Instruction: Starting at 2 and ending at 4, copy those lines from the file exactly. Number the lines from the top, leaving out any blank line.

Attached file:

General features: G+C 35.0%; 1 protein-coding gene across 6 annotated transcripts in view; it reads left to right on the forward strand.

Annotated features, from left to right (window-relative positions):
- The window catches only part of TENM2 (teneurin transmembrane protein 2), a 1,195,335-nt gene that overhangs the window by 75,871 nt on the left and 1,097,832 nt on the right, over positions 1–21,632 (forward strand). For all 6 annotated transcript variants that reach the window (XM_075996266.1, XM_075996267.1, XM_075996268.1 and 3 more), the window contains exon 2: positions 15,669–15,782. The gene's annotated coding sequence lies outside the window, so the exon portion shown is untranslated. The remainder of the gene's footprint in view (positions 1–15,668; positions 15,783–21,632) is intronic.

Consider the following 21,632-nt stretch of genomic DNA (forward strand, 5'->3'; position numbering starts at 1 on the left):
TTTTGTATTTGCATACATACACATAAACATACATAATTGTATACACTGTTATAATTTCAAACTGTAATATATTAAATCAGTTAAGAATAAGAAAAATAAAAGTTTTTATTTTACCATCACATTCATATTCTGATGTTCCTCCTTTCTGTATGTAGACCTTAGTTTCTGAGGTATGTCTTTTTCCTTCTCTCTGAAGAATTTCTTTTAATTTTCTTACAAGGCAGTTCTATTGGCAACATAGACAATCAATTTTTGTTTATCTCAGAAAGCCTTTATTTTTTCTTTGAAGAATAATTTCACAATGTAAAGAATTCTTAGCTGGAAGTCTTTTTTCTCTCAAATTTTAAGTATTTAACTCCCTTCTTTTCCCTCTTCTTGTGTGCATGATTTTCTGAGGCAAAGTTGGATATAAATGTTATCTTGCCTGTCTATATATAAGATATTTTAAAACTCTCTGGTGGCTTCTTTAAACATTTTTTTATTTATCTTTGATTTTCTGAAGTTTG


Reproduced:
Annotated features, from left to right (window-relative positions):
- The window catches only part of TENM2 (teneurin transmembrane protein 2), a 1,195,335-nt gene that overhangs the window by 75,871 nt on the left and 1,097,832 nt on the right, over positions 1–21,632 (forward strand). For all 6 annotated transcript variants that reach the window (XM_075996266.1, XM_075996267.1, XM_075996268.1 and 3 more), the window contains exon 2: positions 15,669–15,782. The gene's annotated coding sequence lies outside the window, so the exon portion shown is untranslated. The remainder of the gene's footprint in view (positions 1–15,668; positions 15,783–21,632) is intronic.

Consider the following 21,632-nt stretch of genomic DNA (forward strand, 5'->3'; position numbering starts at 1 on the left):